Lattice matching between the perovksite barrier and the underlying silicon is facilitated by using a combination of strontium and calcium in the doped perovskite layer. The plots of FIG. 8 display the cubic lattice constants a of the three perovskites BaTiO3, SrTiO3, and CaTiO3 as a function of temperature. The figure also plots the lattice constant a of the semiconductors germanium and silicon divided by the square root of two. If the cubic edge of the perovskite is matched to the face diagonal of the semiconductor, these two so adjusted lattice constants should match. Below about 400° C., BaTiO3 assumes various other phases (rhombic, orthorhombic, and tetragonal), thereby indicating a disadvantage of the use of BaTiO3. While SrTiO3 also assumes a rhombic below its Curie temperature of about 150° C., its room temperature strain when cooled from its cubic phase is acceptable. The figure shows that an alloying fraction x can be chosen for the undoped perovskite alloy SrxCa1−xTiO3 at the growth temperature less than 700° C. such that the perovskite alloy is lattice matched to silicon. Although as the sample is cooled, the perovskite becomes tensilely strained, the barrier thin enough to prevent dislocations from forming.
Emphasizing the lattice matching, the more preferred doped compositions are based on the formula (Sr1−wCaw)1−xLnxTi1−yNby−qWqO3, alternatively expressed as (Sr1−wCaw)1−xLnxTi1−yNby−qWqO3. The alloying percentage w is used primarily for lattice matching. The large cation doping fraction x and the large cation doping fraction y (in the first expression) control the conductivity with effects at large fractions on the lattice matching. The split q of the large cation doping is a further optimization quantity. The most preferred composition includes (Sr, lattice matched to silicon at the perovskite crystallization temperature.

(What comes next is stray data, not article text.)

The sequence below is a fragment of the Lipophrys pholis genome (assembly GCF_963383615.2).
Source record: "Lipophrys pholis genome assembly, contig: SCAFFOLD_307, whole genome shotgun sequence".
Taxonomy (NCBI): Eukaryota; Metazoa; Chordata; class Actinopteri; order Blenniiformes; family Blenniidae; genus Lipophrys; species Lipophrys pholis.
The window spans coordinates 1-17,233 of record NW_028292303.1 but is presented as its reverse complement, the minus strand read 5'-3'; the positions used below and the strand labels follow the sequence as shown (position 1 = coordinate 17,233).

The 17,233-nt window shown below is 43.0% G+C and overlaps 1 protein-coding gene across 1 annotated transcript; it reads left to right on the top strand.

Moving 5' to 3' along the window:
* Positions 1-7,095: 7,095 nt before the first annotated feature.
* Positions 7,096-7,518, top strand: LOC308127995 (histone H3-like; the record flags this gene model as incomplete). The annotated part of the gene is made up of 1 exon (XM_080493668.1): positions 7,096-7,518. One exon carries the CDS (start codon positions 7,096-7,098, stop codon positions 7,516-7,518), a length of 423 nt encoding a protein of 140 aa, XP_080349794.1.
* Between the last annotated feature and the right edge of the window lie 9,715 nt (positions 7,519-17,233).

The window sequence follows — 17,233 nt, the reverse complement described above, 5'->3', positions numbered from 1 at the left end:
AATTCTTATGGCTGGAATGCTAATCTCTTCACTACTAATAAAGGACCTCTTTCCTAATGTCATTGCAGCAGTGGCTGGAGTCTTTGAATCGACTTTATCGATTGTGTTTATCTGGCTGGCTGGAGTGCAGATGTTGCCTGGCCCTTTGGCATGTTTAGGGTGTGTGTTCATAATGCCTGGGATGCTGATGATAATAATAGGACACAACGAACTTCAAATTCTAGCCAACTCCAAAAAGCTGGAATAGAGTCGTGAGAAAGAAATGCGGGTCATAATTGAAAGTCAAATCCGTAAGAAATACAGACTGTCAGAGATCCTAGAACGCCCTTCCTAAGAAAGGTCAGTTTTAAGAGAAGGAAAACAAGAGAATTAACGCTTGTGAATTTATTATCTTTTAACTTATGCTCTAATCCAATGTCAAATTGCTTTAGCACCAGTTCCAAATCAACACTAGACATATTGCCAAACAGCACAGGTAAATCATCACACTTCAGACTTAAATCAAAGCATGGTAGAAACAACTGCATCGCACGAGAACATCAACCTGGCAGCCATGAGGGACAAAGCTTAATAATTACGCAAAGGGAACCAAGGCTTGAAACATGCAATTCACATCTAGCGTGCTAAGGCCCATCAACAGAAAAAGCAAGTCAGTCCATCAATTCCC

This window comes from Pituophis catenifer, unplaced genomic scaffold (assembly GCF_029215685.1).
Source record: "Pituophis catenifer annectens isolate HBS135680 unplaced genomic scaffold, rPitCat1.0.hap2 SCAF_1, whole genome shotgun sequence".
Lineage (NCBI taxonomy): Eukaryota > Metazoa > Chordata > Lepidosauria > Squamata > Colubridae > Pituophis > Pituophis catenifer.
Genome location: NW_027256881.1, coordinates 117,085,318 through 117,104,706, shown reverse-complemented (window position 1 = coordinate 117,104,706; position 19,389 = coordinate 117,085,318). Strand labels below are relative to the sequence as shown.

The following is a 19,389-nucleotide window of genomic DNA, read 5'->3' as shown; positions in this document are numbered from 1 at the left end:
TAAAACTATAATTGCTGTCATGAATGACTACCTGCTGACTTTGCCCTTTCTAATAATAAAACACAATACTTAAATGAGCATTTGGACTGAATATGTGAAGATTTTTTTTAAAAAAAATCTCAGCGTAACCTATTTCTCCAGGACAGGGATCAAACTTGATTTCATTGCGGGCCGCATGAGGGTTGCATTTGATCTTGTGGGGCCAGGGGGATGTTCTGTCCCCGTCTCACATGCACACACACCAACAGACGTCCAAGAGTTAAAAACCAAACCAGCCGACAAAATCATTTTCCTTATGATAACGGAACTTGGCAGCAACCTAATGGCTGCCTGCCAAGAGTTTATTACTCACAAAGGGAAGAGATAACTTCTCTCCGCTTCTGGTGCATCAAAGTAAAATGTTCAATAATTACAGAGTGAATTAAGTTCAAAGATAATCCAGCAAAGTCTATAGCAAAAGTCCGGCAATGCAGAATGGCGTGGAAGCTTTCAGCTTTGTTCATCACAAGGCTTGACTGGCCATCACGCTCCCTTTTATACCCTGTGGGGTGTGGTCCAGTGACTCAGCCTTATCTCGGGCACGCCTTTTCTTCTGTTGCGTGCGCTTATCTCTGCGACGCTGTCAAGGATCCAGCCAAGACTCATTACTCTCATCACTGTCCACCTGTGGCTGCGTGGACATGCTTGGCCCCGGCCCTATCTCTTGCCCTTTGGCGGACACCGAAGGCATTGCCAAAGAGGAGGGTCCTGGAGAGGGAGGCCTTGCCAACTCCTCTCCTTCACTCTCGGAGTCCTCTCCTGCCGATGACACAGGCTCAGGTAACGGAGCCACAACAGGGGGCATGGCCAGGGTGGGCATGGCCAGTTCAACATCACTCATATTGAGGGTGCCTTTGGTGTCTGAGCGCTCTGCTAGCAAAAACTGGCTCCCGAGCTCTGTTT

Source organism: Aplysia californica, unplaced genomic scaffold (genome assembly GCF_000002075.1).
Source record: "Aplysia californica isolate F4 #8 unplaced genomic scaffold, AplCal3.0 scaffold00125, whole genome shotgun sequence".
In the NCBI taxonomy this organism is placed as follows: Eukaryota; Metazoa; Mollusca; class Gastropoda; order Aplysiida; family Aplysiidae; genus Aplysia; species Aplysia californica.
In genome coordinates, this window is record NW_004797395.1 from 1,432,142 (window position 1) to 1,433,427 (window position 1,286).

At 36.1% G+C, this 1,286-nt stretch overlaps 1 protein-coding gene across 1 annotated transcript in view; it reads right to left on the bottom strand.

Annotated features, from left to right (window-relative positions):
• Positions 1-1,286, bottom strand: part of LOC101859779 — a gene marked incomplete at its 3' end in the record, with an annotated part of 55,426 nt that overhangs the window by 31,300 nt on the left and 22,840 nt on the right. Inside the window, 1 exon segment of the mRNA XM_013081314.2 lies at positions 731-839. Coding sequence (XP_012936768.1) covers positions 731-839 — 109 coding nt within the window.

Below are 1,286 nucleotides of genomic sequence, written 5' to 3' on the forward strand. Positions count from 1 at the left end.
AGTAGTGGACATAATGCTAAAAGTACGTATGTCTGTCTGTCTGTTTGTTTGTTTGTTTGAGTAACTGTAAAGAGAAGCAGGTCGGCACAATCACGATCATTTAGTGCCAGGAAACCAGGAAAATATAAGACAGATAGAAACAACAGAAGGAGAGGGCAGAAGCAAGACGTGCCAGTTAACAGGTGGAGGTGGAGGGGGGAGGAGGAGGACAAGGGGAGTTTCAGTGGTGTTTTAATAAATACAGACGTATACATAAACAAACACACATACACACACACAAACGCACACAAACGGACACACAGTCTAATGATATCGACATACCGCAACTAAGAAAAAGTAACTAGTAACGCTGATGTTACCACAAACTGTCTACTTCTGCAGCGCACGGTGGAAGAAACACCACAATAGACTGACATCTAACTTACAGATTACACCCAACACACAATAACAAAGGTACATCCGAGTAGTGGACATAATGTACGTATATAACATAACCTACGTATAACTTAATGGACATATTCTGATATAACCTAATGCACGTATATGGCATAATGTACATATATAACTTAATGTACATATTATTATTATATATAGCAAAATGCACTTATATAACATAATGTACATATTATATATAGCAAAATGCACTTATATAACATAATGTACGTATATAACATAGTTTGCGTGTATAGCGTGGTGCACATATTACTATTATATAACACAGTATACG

The width of the LSTO or STNWO barrier layer 62, 63 should not be much greater than the width of the crystalline silicon plug 60 because portions of the substituted STO barrier layer 62, 63 overhanging the field oxide 20 will have a much reduced tendency to form epitaxially with the silicon in the overhanging areas.
A perovskite metal oxide lower electrode layer 64 is epitaxially grown on the monocrystalline crystalline barrier layer 62, 63. The lower electrode layer 64 is preferably composed of lanthanum strontium cobaltate (La1−xSrxCoO3 or LSCO), where x is preferably about 50%. The LSCO deposition may be performed by sputtering at 450° C. If desired, a thin copper layer and a thin intermetallic alloy barrier layer (as described in U.S. Pat. No. 5,777,356) may be interposed between the LSTO barrier layer 62 and the lower electrode layer 64.
After the deposition and aperture patterning of the TiO2 shaped barrier layer 28, a ferroelectric layer 66 is grown on the monocrystalline lower electrode layer 64. It may be composed of PZT or more generally Pb(La,Nb)Zr1−xTixO3 (PLNZT) or yet other ferroelectric materials. The PZT deposition may be performed by sol-gel deposition cured at 450° C. At least in the regions of the barrier aperture over the monocrystalline LSCO lower electrode layer 62, the ferroelectric layer 66 can be deposited epitaxially and in monocrystalline form. An upper electrode layer 68 is grown over the ferroelectric layer 66, preferably in monocrystalline form over the central portion of the ferroelectric layer 66. It may be composed of LSCO, just as the lower electrode layer 64.
Thereafter, the fabrication and the structure of the memory cell of FIG. 5 or 7 follows that of the prior art memory cell of FIG. 1 with a barrier plug 70 overlying the upper LSCO electrode layer 68. The barrier plug 70 preferably includes at least a barrier portion of platinum or an intermetallic alloy.
This memory cell structure provides both a conductive barrier and a monocrystalline ferroelectric layer with its attendant highly desirable hysteretic and fatigue characteristics. The ferroelectric and related materials are also usable as capacitor gap materials having a high dielectric constant. In this mode of operation, hysteresis is not required.